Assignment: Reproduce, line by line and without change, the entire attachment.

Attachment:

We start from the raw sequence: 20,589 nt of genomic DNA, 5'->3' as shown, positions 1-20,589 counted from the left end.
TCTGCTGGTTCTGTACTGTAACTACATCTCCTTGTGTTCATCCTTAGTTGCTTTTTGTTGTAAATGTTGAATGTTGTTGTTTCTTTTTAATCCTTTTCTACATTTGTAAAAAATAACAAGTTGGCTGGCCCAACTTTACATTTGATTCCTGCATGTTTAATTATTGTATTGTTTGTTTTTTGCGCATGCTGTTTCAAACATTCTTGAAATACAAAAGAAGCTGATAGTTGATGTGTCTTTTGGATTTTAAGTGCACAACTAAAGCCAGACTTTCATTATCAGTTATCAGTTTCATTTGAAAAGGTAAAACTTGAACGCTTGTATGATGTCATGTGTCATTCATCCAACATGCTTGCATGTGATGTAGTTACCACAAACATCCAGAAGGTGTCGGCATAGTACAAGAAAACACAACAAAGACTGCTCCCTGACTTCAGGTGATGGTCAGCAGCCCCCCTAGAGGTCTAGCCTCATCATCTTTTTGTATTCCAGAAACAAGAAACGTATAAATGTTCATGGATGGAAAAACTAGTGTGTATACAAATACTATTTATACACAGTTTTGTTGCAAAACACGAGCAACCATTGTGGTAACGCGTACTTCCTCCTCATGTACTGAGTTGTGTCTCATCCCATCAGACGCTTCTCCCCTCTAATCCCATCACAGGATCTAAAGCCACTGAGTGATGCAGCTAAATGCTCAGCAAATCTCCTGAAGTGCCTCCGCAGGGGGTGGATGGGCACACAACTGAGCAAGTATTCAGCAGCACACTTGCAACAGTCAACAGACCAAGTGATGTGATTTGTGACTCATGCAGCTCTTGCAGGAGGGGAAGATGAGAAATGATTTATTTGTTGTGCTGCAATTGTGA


We start from the raw sequence: 20,589 nt of genomic DNA, 5'->3' as shown, positions 1-20,589 counted from the left end.
TCTGCTGGTTCTGTACTGTAACTACATCTCCTTGTGTTCATCCTTAGTTGCTTTTTGTTGTAAATGTTGAATGTTGTTGTTTCTTTTTAATCCTTTTCTACATTTGTAAAAAATAACAAGTTGGCTGGCCCAACTTTACATTTGATTCCTGCATGTTTAATTATTGTATTGTTTGTTTTTTGCGCATGCTGTTTCAAACATTCTTGAAATACAAAAGAAGCTGATAGTTGATGTGTCTTTTGGATTTTAAGTGCACAACTAAAGCCAGACTTTCATTATCAGTTATCAGTTTCATTTGAAAAGGTAAAACTTGAACGCTTGTATGATGTCATGTGTCATTCATCCAACATGCTTGCATGTGATGTAGTTACCACAAACATCCAGAAGGTGTCGGCATAGTACAAGAAAACACAACAAAGACTGCTCCCTGACTTCAGGTGATGGTCAGCAGCCCCCCTAGAGGTCTAGCCTCATCATCTTTTTGTATTCCAGAAACAAGAAACGTATAAATGTTCATGGATGGAAAAACTAGTGTGTATACAAATACTATTTATACACAGTTTTGTTGCAAAACACGAGCAACCATTGTGGTAACGCGTACTTCCTCCTCATGTACTGAGTTGTGTCTCATCCCATCAGACGCTTCTCCCCTCTAATCCCATCACAGGATCTAAAGCCACTGAGTGATGCAGCTAAATGCTCAGCAAATCTCCTGAAGTGCCTCCGCAGGGGGTGGATGGGCACACAACTGAGCAAGTATTCAGCAGCACACTTGCAACAGTCAACAGACCAAGTGATGTGATTTGTGACTCATGCAGCTCTTGCAGGAGGGGAAGATGAGAAATGATTTATTTGTTGTGCTGCAATTGTGA